PAKISTAN needs wholesale reforms in every aspect of its socioeconomic milieu. That much is agreed upon by everybody, regardless of party or ethnic lines. Another critically important reform that is the need of the hour is the manner in which the economy is discussed.
Pick up any channel or any social media platform. The discussion almost invariably revolves around a few trite concepts: GDP, fiscal deficits, the Federal Board of Revenue, ‘informal’ economy, taxes/ tariffs, exports, debt, etc. The debate of those who govern (and have governed us) swirls around these. It is as if no other economic indicator matters or exists. But, the truth of the matter is that economics is a wide world of its own, much more than these repetitively discussed indicators; other indicators are as important as those like the GDP.
Let me cite some lesser-discussed examples, and their far-reaching repercussions.
Let’s start with the all-important aspect of credit. It has played an integral part in shaping economic activity since the earliest days of man’s recorded history. The availability of credit and its positive role in perpetuating economic transactions, thereby increasing aggregate economic activity (leading to higher GDP), is well established by now. Simply put, credit expansion will expand economic activity — and vice versa.
What this country needs is a transformation, and not doses of palliatives that only lessen the pain but prolong the misery.
Now let me ask a simple question: how many times has anyone heard ‘experts’ talk about the credit situation in Pakistan, where it is being directed and who is holding the largest share of total credit stock? Here’s a primer. At the end of the previous fiscal year (June 30, 2020), total credit stock stood above Rs23 trillion, of which around 70 per cent was held by the public sector. In contrast, the share of the private sector stands at 26pc! In terms of the ‘flow’ of credit (total credit advanced, by end 2019), 90pc of the credit advances went to Punjab and Sindh only. Of the remaining 10pc, 9pc was utilised in Islamabad, while Khyber Pakhtunkhwa, Balochistan, Fata (the tribal districts), Azad Kashmir and Gilgit-Baltistan had to make do with the remaining 1pc!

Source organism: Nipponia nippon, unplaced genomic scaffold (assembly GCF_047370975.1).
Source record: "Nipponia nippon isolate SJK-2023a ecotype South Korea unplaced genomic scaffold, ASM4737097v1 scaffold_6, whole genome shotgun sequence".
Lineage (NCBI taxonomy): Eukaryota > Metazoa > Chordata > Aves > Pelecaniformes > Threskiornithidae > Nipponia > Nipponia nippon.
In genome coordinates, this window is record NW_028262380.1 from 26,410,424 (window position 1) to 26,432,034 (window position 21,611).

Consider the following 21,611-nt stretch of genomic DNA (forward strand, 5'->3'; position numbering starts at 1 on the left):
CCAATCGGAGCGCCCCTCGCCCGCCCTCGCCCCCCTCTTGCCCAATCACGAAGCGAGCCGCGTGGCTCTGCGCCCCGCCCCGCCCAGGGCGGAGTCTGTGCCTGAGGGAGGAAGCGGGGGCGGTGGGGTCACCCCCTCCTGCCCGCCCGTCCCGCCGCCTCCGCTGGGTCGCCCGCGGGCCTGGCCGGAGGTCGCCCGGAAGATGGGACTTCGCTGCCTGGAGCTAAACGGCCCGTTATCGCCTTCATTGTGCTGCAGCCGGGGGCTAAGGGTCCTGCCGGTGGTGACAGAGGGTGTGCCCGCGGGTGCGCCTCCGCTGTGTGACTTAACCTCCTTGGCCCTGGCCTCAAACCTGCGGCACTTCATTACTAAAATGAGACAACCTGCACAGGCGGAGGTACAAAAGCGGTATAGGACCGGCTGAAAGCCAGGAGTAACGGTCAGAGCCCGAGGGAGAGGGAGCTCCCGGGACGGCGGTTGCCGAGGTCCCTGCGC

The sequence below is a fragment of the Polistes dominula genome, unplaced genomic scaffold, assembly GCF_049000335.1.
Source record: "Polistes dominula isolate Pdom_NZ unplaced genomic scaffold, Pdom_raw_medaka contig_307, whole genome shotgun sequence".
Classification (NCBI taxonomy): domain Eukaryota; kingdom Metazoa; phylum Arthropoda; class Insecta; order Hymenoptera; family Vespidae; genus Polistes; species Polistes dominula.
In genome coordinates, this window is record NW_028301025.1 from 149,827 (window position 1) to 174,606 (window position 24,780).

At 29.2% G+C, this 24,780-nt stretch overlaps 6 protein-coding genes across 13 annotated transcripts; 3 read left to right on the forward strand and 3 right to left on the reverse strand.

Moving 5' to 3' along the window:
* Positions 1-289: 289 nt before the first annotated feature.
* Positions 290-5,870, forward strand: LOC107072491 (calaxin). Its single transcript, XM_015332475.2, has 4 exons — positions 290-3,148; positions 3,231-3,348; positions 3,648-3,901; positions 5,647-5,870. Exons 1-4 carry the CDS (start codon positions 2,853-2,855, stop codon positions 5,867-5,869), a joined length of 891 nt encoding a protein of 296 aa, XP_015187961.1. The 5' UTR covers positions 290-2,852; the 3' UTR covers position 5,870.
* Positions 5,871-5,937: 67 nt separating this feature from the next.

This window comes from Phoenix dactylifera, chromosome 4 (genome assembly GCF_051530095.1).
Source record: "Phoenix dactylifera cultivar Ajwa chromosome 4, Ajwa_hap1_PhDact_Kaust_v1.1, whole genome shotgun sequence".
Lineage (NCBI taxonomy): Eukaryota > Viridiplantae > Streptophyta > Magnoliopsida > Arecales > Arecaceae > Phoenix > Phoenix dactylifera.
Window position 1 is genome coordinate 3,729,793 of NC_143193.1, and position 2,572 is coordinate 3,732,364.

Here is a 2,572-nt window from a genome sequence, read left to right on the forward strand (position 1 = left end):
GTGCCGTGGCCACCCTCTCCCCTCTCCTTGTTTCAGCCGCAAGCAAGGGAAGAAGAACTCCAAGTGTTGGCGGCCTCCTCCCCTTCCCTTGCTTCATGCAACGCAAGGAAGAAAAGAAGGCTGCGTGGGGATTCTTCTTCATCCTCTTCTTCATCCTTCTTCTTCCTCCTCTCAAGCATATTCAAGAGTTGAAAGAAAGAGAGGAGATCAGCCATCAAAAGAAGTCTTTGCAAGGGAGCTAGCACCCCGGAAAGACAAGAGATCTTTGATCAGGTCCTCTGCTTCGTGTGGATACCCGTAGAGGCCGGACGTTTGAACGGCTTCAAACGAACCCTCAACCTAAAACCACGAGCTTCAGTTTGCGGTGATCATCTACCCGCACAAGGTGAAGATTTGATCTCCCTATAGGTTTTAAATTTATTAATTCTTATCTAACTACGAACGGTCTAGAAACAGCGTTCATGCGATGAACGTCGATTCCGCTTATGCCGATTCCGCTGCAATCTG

The repercussions could be startling. Start by noting that the public sector has the lion’s share in the total stock of outstanding credit, thereby ‘crowding out’ the private sector which is not only considered the engine of growth, but also substantially more efficient and productive at using financial resources. In contrast, in aggregate, the public sector in Pakistan represents inefficiency, incompetence and the unproductive use of resources. Put another way, 70pc of credit stock is owed by a sector that is inefficient at using it.
But an even more worrying spectre should haunt policymakers in the form of credit flows, when one realises that hardly 1pc of advances were made to areas that have more than 20pc of the country’s population. Is it any wonder that the major portion of business activity, and GDP, comes from the provinces of Sindh and Punjab? Given the close link between growth and credit availability, nobody should be surprised.